ConnectBlue has a wireless Linux platform based on a multi-radio module supporting Classic Bluetooth, Bluetooth low energy and WLAN with full dual-band support for the 2.4GHz and 5GHz radio bands.

According to the supplier, customer developed applications can be embedded directly on to the Linux software stack.

“With our new Multiradio System-on-Module it will be possible to easily develop new and innovative wireless products for the most demanding applications,” said Rolf Nilsson, CEO of connectBlue.

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More in Tux Machines

Mozilla Firefox 58

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    We accept things in the online world that we wouldn’t accept in the physical one. For instance, how would you feel if you popped your head in a store and that store now had the ability to keep sending you flyers even if you didn’t buy anything? Online, we often visit sites that track us, but it isn’t clear when this is happening or how the information is being used. Adding insult to injury, this often invisible tracking actually slows down web pages.
  • Firefox 58 Arrives With Continued Speed Optimizations
    Mozilla has set free Firefox 58.0 today as their latest "Firefox Quantum" release that continues work on being a performant web browser.
  • Firefox Quantum 58 builds on performance gains, improves screenshots tool
    Mozilla is rolling out Firefox Quantum 58.0 for desktop, along with Firefox for Android 58.0. It arrives over two months after the landmark release of Firefox Quantum 57.0. The latest build focuses on performance and security, while an update to Firefox’s user profile feature means it’s no longer backwards compatible with previous versions. Android users also gain the ability to pin favorite websites to their home screen for use like native apps.
  • Firefox 58 Released for Linux, Mac, and Windows
    The Mozilla Foundation has made Firefox 58 files available for download on its official FTP servers. An official announcement will be made later today when the organization will also release the final changelog.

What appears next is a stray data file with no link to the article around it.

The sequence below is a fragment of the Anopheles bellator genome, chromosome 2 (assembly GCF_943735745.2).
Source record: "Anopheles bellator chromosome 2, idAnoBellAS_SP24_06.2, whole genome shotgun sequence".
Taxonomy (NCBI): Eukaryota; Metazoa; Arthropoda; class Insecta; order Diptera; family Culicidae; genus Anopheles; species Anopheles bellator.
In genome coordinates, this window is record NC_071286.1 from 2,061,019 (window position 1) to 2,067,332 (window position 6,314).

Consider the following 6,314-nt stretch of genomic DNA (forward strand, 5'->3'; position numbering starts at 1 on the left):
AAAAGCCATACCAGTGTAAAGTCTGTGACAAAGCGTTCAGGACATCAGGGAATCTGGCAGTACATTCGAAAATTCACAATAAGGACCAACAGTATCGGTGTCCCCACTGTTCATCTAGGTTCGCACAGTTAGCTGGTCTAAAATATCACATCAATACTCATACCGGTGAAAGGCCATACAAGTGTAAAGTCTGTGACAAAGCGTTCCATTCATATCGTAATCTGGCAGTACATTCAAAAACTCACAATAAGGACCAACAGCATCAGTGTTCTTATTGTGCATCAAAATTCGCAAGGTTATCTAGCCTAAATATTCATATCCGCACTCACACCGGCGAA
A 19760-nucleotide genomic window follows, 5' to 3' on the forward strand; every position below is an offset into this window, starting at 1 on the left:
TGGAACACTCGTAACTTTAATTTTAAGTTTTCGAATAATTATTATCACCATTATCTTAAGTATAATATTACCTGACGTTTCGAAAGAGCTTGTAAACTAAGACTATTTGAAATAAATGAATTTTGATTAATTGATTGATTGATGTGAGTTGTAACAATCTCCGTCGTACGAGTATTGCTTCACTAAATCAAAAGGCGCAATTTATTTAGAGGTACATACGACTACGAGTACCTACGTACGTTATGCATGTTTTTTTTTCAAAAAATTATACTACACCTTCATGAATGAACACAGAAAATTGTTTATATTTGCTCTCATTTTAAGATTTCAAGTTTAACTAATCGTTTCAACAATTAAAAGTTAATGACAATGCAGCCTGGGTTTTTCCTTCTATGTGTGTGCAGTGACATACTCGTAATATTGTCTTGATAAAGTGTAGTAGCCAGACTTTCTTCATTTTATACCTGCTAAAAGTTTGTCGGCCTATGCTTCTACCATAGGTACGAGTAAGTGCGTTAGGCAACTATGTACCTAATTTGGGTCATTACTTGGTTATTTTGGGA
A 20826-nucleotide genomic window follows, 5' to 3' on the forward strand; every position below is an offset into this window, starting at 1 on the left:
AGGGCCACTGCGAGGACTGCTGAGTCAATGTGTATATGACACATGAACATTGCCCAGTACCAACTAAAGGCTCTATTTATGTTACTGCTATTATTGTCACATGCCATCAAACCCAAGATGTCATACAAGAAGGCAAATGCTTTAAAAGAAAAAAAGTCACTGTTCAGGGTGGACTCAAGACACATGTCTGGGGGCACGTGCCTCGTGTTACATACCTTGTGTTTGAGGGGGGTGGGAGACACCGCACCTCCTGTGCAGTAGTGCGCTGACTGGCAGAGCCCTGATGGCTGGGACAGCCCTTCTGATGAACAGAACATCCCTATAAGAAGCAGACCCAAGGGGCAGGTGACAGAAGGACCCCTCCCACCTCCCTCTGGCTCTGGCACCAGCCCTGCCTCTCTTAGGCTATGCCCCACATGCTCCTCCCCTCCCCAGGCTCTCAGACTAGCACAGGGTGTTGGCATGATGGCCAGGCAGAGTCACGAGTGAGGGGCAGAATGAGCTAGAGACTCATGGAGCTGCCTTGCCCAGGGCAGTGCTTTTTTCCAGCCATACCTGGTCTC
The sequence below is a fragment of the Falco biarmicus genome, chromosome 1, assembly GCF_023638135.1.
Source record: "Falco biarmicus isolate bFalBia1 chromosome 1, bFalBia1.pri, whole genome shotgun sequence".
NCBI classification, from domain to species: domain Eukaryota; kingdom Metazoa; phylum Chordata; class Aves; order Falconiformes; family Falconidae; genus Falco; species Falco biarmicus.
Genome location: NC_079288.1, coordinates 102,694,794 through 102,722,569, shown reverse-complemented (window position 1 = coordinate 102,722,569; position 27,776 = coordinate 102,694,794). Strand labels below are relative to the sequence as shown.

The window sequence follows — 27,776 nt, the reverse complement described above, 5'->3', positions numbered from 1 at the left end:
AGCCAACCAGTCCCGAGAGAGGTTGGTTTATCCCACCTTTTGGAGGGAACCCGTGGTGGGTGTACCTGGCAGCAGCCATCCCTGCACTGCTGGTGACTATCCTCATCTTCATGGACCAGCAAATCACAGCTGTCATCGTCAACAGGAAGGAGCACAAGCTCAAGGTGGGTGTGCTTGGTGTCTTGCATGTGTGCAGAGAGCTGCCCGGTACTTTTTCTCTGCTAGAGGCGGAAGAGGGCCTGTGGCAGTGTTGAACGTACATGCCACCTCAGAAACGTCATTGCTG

• Browse without baggage in Firefox: Set Tracking Protection to always on
    We just can’t stop making Firefox faster — and with our most recent release, we also made it easier for you to control how much you’re tracked.
  • Firefox 58: The Quantum Era Continues
    2017 was a big year for Mozilla, culminating in the release of Firefox Quantum, a massive multi-year re-tooling of the browser focused on speed, and laying the groundwork for the years to come. In 2018, we’ll build on that incredible foundation, and in that spirit our next several releases will continue to bear the Quantum moniker. Let’s take a look at some of the new goodies that Firefox 58 brings.

LibreOffice 6.0 Will Launch with Many Design Improvements, Use Elementary Icons

The major LibreOffice 6.0 release is coming next week, and The Document Foundation's Mike Saunders talked with members of the community to get their perspectives on LibreOffice's new design. While it won't bring a massive redesign, as most users may have expected, LibreOffice 6.0 will include a few noteworthy design changes, including new table styles, new gradients, updated motif/splash screen, improved Notebookbars, menu and toolbar improvements, and the Elementary icons. Read more

Linux Foundation introduces the LF Networking Fund, harmonizes​ open source, open standards

The Linux Foundation is taking the first step to bring some commonality across its myriad network efforts by creating the LF Networking Fund (LFN). By creating a combined administrative structure, Linux Foundation said LFN will provide a platform for cross-project collaboration. LFN will form the foundation for collaboration across the network stack: the data plane into the control plane, to orchestration, automation and testing. Read more

Openwashing Surveillance

  • Facebook Open Sources Detectron Object Detection
    The way big companies are open sourcing significant AI is both gratifying and slightly worrying. AI is the biggest revolution since we discovered fire and started making tools. FaceBook AI Research has added to the list of what is available by open sourcing its Detectron project.
  • Facebook open-sources object detection research
    Facebook's artificial intelligence research (FAIR) team today announced it would open-source its object detection platform Detectron, as well as the research the team has done on it.
  • Facebook open-sources object detection work: Watch out, Google CAPTCHA
    acebook has brought us one step closer to a Skynet future made a commitment to computer vision boffinry by open-sourcing its codebase for object detection, Detectron. Written in Python and powered by the Caffe2 deep learning framework, the codebase – which implements object-sniffing algos such as Mask R-CNN and RetinaNet – is available under the Apache 2.0 licence.